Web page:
How To Get Stronger

I perform many exercises to stay functionally healthy for Taekwon-do competitions, and to improve my overall health. When I’m not training on the mats, you can find me at the gym hitting a mixture of weights and high intensity interval cardio. While training for national and world competitions over the past few years, I have made some big changes to my lifts to improve strength, and explosiveness. This has resulted in a much stronger dead lift and bench press.

While listening to a Joe Rogan Podcast from 2016, I heard about a style of lifting that some power lifters use, I believe it’s called the conjugate method, and is heavily practiced at West Side Barbell, and developed by a power lifter named Louie Simmons. He has many lifting credentials to his record, and the records of people that train at his gym. After listening to the podcast, I decided to start incorporating his strength training methods to improve my explosiveness, and overall strength and power. I gravitate towards these power lifting methods because they focus on increasing power, not muscle mass, so I can get stronger without getting too big for my fighting weight.

As a light weight fighter, someone who fights at 138 lbs, but walks around between 145 – 150 lbs, I was very interested in improving my strength without packing on too much mass through traditional body-building style workouts. Since using some of Louie Simmons methods for training, and some additional research, I have increased my bench press from 180 lbs to over 200 lbs, and I can dead-lift 330 lbs. I understand my numbers are not record setting, but for guy of my frame, and the type of activities I do, this is significant. I bench press and dead-lift about once a week, so I do not spend a lot of time on these exercises, but have gotten some good results. I will go through the exercises that I believe have helped me the most.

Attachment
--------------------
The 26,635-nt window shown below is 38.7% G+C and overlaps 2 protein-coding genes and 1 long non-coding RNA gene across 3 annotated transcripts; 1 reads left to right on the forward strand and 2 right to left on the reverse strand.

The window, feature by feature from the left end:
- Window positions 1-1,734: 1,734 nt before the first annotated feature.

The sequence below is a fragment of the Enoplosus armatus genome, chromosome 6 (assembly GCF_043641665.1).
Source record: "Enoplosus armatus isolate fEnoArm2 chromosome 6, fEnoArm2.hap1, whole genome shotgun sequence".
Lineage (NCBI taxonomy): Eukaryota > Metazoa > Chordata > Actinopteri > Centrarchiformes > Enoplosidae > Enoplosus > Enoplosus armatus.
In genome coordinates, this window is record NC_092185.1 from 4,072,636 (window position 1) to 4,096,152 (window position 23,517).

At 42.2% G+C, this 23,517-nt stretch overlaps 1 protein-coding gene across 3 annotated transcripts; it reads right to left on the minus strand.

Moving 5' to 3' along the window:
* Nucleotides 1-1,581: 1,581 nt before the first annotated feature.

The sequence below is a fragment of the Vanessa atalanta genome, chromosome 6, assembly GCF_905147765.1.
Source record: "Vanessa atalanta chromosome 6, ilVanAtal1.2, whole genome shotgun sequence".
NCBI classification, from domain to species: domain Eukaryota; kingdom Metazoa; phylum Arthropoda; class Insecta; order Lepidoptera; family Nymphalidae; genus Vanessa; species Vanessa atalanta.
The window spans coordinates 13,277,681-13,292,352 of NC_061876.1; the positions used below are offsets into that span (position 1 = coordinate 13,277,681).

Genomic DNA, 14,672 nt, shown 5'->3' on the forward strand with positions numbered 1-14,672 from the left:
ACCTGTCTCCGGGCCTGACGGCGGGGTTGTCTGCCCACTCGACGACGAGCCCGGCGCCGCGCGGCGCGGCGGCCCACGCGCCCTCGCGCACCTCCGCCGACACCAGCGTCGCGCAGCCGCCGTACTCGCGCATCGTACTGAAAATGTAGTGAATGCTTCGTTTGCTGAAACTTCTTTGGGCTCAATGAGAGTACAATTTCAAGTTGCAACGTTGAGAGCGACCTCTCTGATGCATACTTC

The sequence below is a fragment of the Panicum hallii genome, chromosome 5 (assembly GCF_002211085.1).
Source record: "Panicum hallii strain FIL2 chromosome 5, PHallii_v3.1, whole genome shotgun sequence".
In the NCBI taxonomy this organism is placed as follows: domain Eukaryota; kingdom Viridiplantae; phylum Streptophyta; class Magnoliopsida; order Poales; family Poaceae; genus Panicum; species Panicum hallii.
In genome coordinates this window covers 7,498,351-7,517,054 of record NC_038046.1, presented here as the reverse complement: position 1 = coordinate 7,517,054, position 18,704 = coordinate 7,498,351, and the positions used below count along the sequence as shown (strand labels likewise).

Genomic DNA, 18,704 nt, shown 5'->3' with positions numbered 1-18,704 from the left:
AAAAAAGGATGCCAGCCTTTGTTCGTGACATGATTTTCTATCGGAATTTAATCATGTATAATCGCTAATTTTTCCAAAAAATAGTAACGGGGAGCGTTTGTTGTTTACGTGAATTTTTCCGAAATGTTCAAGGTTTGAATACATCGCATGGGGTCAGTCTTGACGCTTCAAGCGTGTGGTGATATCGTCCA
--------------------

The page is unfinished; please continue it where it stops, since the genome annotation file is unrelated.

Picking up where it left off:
Kettle bell swings, I love doing kettle bell swings. Kettle bell swings are known to engaged many important muscles in the posterior chain, such as your back, glutes, hamstrings, and smaller stabilizer muscles from your arms down to your calves. I usually do kettle bell swings with heavy weight on my leg and back days. It is great for improving lower back, and overall core strength.

Core work! Do not neglect the core. I do a variety of core exercises, from the previously mentioned kettle-bell swings, all manner of planks, and a few more.

The farmers walk. I have recently been working on a single arm, and double arm farmers walk, and have noticed big results. The farmers walk strengthens your legs, core( must stabilize yourself constantly), and all the muscles in your arms, shoulders and back related to carrying heavy shit by your sides. My grip strength has dramatically increased, and my posture feels and looks better. A benefit from increased grip strength is that it will help with all your lifts that require to you grab and hold weight, such as dead lifts, bench press, rows, skull crushers, tricep extensions, etc… Since incorporating a heavy farmers walk, I have more control over the bar when I am handling it, which allows me to engage other muscles more appropriately. For example, when doing heavy dead lifts, I do not need to devote as much focus and energy on simply holding the damn bar, I can focus on good form, and engaging the correct muscles. The same goes for my bench press and rows, I do not need to use as much energy to simply hold the weight, it has been a game changer for my lifts, and I absolutely feel the difference.

So if your interested in improving your bench press and dead lift, add the farmers walk, and kettle bell swings to your workout. Make sure to do research on the proper form for each exercise.

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